The scientific evidence for the products with which we layer our skin is nigh-on non existent. The marketing budgets for all international cosmetic companies dwarf any spending on product development: their investment in really trying to improve our skin.
Still Travelling Light
The make up bag I carried on the camino continues to serve me now. I have some locally made soap in place of the body wash, and I’ll update the make up with ethical cruelty free brands (more difficult than it first appears – advice appreciated) when they run out.
My hair was rinsed many many many times (particularly after swimming in the sea) but no ‘poo was used during the walking. Although I did wash slightly prematurely at the end of the 30 day walk, and my “low poo” regime continues to this day.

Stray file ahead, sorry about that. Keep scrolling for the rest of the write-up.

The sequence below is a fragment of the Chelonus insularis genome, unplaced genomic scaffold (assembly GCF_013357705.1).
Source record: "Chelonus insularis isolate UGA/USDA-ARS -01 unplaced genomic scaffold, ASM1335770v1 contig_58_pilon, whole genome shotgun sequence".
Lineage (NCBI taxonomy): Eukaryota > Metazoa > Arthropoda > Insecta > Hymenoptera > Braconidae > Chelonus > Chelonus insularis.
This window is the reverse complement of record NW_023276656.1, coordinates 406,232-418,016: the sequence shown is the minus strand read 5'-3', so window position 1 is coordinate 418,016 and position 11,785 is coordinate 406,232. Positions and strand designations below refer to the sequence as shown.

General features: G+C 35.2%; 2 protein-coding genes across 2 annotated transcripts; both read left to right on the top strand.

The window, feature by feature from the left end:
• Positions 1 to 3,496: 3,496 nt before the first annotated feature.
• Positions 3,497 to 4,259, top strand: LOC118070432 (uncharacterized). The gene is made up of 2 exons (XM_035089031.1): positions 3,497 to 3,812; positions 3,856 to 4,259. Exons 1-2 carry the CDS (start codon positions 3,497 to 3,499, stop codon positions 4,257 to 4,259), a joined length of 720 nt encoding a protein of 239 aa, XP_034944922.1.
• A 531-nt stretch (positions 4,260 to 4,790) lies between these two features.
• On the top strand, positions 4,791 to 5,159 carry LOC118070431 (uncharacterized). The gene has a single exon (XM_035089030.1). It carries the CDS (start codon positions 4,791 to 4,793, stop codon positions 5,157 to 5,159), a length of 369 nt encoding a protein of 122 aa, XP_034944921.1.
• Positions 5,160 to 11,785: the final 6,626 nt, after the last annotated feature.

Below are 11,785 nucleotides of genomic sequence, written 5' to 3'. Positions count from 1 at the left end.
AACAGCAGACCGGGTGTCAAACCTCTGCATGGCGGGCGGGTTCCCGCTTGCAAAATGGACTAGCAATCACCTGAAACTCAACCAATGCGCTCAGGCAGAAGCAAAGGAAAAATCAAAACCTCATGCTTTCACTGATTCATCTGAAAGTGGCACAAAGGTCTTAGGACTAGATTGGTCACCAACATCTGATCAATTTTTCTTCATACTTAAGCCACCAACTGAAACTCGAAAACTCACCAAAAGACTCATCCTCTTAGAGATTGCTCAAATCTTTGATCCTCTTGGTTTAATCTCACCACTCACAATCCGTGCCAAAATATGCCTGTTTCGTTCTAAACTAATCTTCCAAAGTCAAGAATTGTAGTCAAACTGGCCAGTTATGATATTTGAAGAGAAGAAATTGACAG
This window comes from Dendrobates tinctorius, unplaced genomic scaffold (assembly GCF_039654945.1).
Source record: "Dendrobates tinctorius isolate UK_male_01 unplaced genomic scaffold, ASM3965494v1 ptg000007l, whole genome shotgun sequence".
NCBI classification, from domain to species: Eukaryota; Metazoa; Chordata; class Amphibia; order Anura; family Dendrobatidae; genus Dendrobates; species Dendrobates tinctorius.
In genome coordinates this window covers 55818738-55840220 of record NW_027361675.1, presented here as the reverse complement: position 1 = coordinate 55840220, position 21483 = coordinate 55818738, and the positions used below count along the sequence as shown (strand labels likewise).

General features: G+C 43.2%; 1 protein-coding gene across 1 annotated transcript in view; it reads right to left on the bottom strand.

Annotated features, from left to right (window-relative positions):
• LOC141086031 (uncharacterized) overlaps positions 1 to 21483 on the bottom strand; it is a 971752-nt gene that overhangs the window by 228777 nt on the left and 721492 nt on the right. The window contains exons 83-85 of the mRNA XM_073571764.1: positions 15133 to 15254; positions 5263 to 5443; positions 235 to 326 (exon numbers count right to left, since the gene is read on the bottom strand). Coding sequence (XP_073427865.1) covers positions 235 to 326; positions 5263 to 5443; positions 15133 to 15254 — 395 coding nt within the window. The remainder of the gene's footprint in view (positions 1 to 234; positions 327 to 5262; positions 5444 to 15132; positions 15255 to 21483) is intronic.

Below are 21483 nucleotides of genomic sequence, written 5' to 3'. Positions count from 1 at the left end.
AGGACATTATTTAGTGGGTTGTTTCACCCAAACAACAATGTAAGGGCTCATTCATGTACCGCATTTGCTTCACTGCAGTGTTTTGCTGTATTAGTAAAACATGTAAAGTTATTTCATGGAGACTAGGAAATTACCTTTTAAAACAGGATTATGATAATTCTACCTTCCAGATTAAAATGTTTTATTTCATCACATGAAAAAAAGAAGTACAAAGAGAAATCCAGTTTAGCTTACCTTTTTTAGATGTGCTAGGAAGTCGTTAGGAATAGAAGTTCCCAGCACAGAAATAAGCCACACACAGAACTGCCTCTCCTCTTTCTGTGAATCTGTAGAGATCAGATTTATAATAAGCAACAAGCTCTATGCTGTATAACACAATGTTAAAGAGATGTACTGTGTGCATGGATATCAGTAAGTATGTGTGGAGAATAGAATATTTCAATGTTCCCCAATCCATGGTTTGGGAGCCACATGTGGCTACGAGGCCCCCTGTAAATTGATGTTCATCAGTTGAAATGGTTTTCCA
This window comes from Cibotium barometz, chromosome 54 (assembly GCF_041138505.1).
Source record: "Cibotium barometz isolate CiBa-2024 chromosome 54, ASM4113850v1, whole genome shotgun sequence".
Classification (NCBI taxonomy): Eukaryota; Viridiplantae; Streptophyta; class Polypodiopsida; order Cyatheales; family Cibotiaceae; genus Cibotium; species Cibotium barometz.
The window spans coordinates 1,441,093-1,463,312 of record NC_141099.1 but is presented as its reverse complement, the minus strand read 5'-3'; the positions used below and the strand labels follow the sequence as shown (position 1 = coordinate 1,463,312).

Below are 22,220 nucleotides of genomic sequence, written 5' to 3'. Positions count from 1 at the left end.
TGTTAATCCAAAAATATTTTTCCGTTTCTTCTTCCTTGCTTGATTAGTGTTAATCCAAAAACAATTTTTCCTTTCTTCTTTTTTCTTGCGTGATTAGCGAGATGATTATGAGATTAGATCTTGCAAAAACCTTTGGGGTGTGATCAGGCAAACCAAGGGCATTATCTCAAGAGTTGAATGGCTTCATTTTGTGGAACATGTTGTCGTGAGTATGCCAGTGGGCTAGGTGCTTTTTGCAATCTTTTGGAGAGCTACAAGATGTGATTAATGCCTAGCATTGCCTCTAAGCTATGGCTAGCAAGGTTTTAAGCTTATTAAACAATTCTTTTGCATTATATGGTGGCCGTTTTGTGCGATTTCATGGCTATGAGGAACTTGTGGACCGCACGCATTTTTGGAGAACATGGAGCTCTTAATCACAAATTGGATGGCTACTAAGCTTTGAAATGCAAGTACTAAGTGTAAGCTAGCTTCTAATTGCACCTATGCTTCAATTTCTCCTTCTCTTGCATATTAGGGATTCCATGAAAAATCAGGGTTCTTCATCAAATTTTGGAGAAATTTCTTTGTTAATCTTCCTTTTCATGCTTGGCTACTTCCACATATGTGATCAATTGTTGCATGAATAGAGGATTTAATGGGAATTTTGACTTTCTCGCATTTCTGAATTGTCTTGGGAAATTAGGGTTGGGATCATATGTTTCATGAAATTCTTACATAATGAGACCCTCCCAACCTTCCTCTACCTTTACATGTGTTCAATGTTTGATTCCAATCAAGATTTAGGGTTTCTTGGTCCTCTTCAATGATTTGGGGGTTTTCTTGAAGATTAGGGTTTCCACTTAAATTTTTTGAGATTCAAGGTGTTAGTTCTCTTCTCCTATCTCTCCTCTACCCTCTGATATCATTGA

As for the antiperspirant? I certainly wouldn’t bother heading back down that road. Ditch your cosmetics for a small soap and a travel face towel and really “freshen up” in the toilets.
Am I saying “ditch a cleaning ritual”, “ditch the pleasure of beautiful scents and fragrant skin”?
No. Feeling relaxed and pampered is a wonderful gift. I’m more likely now to spend money on going to a hamman or spa: paying a person for their time, and some oils or honey than a pot of high-tech empty promises on a shelf.
Although my cleanse was perhaps less spiritual than most, removed from daily life, this journey across Europe’s north coast can become a place of experimentation: assumptions, possessions and values which we carry can be challenged, and if necessary discarded. I’m sure I’m not alone.
Must we all be beautiful? It’s very tiring and and sometimes a bit of a chore, and I’ve not seen all of series 2 of “House of Cards” yet.